Reviewed by: Jeremy Landes
|Featuring:||Hope Davis, Campbell Scott, Alex Michaeletos, Eamonn Walker|
|Director:||Carroll Ballard (READ OUR INTERVIEW)|
Based on a true story and based on the book How It Was With Dooms
“Some friendships are wilder than others.”
Duma is an expertly told and photographed coming-of-age film created by director Carroll Ballard (“The Black Stallion,” “Fly Away Home”). If you’ve seen any of those films, then you already have a good idea of the plot for this new film. Substitute a cheetah for the horse in Stallion, and you have “Duma.”
This is not meant to suggest that “Duma” is boring or predictable. It’s fascinating and brilliant—an adventure in stunningly beautiful locations where you’ll face dangerous crocodiles, wild boars, lions, and many other African residents.
The story begins with a young man named Xan (Alexander Michaletos), growing up on his family’s farm in South Africa after he and his father take in a new pet—an orphaned cheetah whom they dub Duma. As their “pet” grows up, Xan’s father makes it clear that they will one day unleash Duma to live among his own kind. Interestingly, he also draws a comparison between both Xan and Duma, stating that they can no more hang onto Duma than they could ever contain Xan once he grows up.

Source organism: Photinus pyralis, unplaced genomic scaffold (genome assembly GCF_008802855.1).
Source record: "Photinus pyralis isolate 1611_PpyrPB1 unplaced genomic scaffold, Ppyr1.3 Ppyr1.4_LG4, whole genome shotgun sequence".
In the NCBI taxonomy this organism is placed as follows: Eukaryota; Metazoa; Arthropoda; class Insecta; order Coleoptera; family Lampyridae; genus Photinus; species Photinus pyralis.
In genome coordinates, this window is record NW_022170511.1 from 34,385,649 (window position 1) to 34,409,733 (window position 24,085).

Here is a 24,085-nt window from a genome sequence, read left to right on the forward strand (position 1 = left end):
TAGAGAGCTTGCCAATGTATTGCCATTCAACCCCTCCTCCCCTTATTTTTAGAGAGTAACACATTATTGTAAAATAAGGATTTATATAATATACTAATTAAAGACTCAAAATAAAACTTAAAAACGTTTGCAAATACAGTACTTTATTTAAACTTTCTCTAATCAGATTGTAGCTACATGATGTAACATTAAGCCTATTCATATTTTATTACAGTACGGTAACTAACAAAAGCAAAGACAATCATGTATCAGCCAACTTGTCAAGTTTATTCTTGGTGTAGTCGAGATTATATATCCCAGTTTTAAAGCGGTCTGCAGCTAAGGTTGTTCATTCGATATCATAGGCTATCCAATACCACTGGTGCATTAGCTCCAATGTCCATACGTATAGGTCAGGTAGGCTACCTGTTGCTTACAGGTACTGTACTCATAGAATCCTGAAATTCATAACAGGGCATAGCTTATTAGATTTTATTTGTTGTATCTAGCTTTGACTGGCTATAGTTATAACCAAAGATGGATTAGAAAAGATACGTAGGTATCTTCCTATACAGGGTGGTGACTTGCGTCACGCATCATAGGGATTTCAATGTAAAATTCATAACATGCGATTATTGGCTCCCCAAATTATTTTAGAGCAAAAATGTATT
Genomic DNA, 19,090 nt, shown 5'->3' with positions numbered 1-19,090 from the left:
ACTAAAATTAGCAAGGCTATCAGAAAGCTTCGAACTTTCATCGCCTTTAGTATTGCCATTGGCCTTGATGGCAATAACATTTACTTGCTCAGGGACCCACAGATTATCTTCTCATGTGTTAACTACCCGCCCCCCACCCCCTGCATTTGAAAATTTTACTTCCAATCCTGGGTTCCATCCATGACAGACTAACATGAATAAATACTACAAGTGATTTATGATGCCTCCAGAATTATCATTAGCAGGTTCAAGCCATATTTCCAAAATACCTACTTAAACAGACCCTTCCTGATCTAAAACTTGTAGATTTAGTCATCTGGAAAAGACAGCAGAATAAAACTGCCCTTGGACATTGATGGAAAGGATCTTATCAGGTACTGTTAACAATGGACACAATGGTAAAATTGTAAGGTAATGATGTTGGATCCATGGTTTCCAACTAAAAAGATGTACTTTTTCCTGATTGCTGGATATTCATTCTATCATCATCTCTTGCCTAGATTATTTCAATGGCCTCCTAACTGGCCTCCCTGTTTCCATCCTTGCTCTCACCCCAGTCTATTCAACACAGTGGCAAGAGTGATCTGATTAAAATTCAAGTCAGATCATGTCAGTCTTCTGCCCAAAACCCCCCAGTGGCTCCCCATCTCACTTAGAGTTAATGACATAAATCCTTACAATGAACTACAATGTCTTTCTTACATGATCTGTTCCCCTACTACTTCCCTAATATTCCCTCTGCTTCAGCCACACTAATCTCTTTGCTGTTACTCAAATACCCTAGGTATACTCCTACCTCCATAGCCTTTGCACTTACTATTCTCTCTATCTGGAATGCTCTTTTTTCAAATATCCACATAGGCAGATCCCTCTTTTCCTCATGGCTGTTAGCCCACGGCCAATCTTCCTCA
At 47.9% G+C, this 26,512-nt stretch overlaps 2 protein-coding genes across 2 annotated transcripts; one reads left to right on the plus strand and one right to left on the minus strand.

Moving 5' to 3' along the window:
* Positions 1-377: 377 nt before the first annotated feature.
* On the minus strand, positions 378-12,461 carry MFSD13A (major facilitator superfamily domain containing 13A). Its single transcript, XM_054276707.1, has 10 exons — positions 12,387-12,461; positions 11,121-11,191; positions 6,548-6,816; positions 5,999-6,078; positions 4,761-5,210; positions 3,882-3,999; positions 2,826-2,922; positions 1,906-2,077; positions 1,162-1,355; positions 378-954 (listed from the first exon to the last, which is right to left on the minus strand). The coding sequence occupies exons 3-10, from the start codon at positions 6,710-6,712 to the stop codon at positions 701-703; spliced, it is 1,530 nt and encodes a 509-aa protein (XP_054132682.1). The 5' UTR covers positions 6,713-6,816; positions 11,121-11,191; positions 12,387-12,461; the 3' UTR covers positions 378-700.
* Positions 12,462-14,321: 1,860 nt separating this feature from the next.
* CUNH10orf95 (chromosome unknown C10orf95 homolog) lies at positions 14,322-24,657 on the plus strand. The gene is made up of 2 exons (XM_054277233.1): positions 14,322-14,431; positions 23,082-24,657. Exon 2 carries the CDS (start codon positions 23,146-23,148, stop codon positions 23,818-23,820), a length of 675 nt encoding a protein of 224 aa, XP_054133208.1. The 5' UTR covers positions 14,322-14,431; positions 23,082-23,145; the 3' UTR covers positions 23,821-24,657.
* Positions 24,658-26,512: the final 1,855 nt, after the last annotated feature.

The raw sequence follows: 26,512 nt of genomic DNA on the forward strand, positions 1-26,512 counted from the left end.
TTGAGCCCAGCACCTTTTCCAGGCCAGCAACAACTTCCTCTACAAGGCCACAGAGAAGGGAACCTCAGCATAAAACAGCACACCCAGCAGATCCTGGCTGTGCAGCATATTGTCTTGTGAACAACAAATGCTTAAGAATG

Duma quickly becomes a “hero’s journey” film, constantly showing Xan fighting overwhelming physical odds to accomplish the stated will of his father. The boy Xan sets out with Duma into the wilderness, far from family, the only place he can still receive the mantle of manhood.
After Xan runs into trouble, another wanderer, Rip (Eamonn Walker), is introduced. If Xan were named Huckleberry Finn, then Rip would be Jim—the older, cynical outlaw who doesn’t believe he needs anyone else, least of all a lonely boy in the center of the desert. As their circumstances force them to depend upon one another, both are significantly changed. Their journey becomes more meaningful than each individual exercising his own survival skills, and the companions’ friendship deepens with every trial.
In one critical scene, Xan and Rip discuss death. Xan wonders how a person can just disappear from his life, and he reveals a deeper anger. Rip seems to speak from experience in responding, “[Those who die] leave when they’re ready, not when you are.” The older man then states, “We all do what we can before we disappear,” revealing an underlying despair and unbelief in anything beyond their present physical existence. The Apostle Paul summarized this human viewpoint when he quoted, “Let us eat and drink, for tomorrow we die!” (1 Corinthians 15:32).
See my interview with director Carroll Ballard—GO
“Duma” succeeds spectacularly in showing us Africa as most Westerners will never experience it. There are intense action sequences throughout that parents will want to accompany their children in attending, and there are viewpoints on serious themes that parents should not allow to slip past without discussion. “Duma” is a great film that shows off the beautiful creation of an untame God.
Violence: Minor / Profanity: Minor / Sex/nudity: None